So it's been just over two years since Grant Gustin was cast as Barry Allen on Arrow and now here we are, with a new brand of superhero television. The Flash may have taken on and defeated metahumans but perhaps his greatest victory is defeating any naysayers who claimed that he couldn't do it. And as for the "too thin" comments, Gustin took it upon himself to address those late last year when he tweeted the following:
This "PSA" actually won him a lot more supporters from many who have been through the same thing. I know I have felt like saying this once or twice. And it just proved that while Barry Allen may be a relatable character, Grant Gustin is a very relatable human being and I, for one, applaud him for doing this. And while I'm at it, let me take the opportunity to once again stress how down-to-earth Gustin is. This was his response to my last article:
I still haven't got over this. That was a very good day. ;)
Thus, in conclusion, Grant Gustin has helped usher in a new wave of superhero television. His consistently endearing, charming and authentic performance has been well-received by critics and fans alike. But more than that, his performance has reinforced that he is not just capable of playing a superhero, he is capable of redefining everything about what a superhero could be or should be. The Flash, at it's core, isn't a superhero show, it's a show about an ordinary nice guy who happened to obtain superpowers. He's still the same charming character he was beforehand, with the same attributes and desires - now he just wears a mask and saves people in between. And that makes him relatable. This is one of the countless reasons as to why the show has become the global phenomenon that it has.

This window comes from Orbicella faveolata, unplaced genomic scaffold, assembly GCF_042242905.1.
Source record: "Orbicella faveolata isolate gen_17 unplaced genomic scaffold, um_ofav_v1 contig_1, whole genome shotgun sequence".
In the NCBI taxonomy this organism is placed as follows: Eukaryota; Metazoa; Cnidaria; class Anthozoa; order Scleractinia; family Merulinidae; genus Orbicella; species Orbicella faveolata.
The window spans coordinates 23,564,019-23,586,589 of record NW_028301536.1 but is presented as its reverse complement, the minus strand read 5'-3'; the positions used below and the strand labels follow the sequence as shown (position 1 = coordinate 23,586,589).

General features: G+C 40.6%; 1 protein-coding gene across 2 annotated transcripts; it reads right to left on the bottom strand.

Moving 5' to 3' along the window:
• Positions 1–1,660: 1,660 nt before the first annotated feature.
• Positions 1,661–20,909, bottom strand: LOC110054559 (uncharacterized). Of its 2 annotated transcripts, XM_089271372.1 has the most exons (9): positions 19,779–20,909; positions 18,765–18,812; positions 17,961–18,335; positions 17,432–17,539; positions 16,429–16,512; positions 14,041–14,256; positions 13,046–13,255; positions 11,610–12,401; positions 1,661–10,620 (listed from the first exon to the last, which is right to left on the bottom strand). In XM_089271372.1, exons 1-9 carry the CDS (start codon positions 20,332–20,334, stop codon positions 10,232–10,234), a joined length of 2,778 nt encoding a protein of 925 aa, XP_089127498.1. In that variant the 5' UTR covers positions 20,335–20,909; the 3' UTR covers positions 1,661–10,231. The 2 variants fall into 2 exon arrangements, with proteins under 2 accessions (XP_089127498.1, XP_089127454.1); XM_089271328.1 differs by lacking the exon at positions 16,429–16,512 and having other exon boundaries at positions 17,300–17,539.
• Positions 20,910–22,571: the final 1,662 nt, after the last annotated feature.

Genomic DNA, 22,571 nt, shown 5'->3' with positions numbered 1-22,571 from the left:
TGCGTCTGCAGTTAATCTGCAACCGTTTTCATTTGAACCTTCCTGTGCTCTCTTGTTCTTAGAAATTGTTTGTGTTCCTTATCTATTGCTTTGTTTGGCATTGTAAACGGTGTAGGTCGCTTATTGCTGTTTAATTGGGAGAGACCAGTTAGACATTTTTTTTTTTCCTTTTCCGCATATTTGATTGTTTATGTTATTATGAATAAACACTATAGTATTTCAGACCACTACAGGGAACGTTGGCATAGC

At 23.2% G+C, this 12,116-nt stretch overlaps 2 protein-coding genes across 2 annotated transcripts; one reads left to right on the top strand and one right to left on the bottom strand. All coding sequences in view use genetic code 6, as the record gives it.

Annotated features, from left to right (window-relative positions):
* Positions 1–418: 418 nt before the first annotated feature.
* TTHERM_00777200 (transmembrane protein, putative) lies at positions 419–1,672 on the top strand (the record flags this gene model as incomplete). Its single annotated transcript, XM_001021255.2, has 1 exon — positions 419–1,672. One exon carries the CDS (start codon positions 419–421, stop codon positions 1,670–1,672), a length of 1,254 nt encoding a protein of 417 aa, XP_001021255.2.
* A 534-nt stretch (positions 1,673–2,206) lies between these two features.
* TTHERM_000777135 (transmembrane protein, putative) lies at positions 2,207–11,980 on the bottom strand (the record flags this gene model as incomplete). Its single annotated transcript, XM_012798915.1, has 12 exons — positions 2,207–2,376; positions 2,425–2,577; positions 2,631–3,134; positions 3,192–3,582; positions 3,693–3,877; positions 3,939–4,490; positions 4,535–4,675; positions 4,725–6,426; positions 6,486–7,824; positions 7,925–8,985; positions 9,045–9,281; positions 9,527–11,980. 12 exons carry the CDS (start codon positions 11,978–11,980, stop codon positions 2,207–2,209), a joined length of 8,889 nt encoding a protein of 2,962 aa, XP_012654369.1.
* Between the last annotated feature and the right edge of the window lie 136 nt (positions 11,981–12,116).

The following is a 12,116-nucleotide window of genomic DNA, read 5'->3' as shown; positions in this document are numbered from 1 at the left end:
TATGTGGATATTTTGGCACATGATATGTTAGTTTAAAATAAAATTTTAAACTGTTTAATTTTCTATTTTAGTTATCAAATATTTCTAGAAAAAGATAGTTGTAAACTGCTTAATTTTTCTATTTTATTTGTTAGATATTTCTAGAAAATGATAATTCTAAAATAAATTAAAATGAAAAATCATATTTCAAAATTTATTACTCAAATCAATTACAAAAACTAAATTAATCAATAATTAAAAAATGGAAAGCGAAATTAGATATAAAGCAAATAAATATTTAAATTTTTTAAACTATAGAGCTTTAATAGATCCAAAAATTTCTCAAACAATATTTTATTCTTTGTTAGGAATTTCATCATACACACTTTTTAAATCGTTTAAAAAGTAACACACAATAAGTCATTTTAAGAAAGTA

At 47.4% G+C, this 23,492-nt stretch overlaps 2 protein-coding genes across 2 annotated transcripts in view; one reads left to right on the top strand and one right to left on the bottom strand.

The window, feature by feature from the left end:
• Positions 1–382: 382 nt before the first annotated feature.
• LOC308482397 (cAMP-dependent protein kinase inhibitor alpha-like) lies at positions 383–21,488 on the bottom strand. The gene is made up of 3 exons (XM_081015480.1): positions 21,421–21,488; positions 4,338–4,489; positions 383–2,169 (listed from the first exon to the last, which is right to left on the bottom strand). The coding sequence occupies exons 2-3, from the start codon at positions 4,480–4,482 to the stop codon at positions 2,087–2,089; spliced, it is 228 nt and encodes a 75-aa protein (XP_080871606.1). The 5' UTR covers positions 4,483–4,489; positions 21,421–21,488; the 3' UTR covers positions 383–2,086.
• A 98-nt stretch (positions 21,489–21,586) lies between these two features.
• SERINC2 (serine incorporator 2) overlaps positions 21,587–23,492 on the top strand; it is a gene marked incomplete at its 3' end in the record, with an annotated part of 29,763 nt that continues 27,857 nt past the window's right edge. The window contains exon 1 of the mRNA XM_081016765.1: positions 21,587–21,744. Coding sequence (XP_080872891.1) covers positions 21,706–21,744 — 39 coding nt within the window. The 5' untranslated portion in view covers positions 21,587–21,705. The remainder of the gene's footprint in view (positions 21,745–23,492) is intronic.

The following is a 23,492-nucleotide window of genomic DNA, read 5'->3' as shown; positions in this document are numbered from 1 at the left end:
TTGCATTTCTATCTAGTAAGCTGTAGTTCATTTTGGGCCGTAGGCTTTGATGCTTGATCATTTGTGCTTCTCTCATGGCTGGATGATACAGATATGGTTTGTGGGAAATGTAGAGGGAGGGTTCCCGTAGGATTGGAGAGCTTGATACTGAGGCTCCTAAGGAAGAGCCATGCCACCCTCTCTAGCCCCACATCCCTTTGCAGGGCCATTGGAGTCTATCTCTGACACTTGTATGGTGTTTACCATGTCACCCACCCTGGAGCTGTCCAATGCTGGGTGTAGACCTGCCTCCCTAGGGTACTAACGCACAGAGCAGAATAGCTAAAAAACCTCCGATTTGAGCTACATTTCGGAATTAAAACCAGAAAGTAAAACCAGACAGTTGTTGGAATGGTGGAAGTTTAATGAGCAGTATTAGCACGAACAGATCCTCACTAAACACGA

Furthermore, other shows have since taken notice and adopted the same successful formula. Melissa Benoist is positively glorious on Supergirl and shares many of Gustin's quirky Barry Allen traits. The mere thought of the impending crossover gives us chills, particularly because it will be a treat to see these two interact with each other. These characters could be the beginning of a revolution, showing us that normal relatable characters can be heroes as well. In today's day and age, when the market is rife with superhero films and TV series', The Flash should be commended for taking a risk by adding so much to their titular character. In a show based solely on a comic book character, Gustin's portrayal ensures that Barry Allen is one of the most fresh and realistic characters on Television.
I genuinely couldn't think of a better way to end this article than with the powerful quotation from Batman in The Dark Knight Rises when he states "A hero can be anyone." Yes they can, and a big part of that is down to the incomparable Grant Gustin.
The Flash season 2 continues on The CW on Tuesday nights!